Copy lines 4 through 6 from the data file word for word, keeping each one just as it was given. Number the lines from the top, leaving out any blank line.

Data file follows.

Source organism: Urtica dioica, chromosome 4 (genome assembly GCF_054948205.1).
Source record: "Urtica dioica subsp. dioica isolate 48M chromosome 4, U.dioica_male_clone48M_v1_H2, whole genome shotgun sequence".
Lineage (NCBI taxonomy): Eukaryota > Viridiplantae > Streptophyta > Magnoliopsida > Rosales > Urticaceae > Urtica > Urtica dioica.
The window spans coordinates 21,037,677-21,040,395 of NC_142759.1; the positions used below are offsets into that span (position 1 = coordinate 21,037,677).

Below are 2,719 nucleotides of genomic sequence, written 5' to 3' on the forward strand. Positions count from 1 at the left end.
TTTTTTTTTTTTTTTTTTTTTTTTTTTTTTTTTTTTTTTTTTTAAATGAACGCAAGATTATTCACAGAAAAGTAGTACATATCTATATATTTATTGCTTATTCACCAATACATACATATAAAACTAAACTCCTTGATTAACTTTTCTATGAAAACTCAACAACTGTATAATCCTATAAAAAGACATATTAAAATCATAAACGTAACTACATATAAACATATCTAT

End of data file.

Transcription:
The window spans coordinates 21,037,677-21,040,395 of NC_142759.1; the positions used below are offsets into that span (position 1 = coordinate 21,037,677).

Below are 2,719 nucleotides of genomic sequence, written 5' to 3' on the forward strand. Positions count from 1 at the left end.
TTTTTTTTTTTTTTTTTTTTTTTTTTTTTTTTTTTTTTTTTTTAAATGAACGCAAGATTATTCACAGAAAAGTAGTACATATCTATATATTTATTGCTTATTCACCAATACATACATATAAAACTAAACTCCTTGATTAACTTTTCTATGAAAACTCAACAACTGTATAATCCTATAAAAAGACATATTAAAATCATAAACGTAACTACATATAAACATATCTAT